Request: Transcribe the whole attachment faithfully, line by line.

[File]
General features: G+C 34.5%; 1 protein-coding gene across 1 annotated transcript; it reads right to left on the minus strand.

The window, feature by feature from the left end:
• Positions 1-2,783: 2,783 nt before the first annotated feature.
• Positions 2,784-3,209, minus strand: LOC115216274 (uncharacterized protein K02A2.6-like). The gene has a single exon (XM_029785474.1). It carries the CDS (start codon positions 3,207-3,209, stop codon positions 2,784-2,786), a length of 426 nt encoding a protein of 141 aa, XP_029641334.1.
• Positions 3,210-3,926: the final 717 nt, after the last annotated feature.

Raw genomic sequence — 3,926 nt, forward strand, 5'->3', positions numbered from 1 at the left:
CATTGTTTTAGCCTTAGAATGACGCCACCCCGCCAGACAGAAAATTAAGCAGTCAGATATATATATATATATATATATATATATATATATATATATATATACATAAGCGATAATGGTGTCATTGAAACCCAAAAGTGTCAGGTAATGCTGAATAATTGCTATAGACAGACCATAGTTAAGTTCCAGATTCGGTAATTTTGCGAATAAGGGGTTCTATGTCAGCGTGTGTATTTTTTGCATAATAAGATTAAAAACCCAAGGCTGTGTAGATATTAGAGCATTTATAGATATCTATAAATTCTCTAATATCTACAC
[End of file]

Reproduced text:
General features: G+C 34.5%; 1 protein-coding gene across 1 annotated transcript; it reads right to left on the minus strand.

The window, feature by feature from the left end:
• Positions 1-2,783: 2,783 nt before the first annotated feature.
• Positions 2,784-3,209, minus strand: LOC115216274 (uncharacterized protein K02A2.6-like). The gene has a single exon (XM_029785474.1). It carries the CDS (start codon positions 3,207-3,209, stop codon positions 2,784-2,786), a length of 426 nt encoding a protein of 141 aa, XP_029641334.1.
• Positions 3,210-3,926: the final 717 nt, after the last annotated feature.

Raw genomic sequence — 3,926 nt, forward strand, 5'->3', positions numbered from 1 at the left:
CATTGTTTTAGCCTTAGAATGACGCCACCCCGCCAGACAGAAAATTAAGCAGTCAGATATATATATATATATATATATATATATATATATATATATATATACATAAGCGATAATGGTGTCATTGAAACCCAAAAGTGTCAGGTAATGCTGAATAATTGCTATAGACAGACCATAGTTAAGTTCCAGATTCGGTAATTTTGCGAATAAGGGGTTCTATGTCAGCGTGTGTATTTTTTGCATAATAAGATTAAAAACCCAAGGCTGTGTAGATATTAGAGCATTTATAGATATCTATAAATTCTCTAATATCTACAC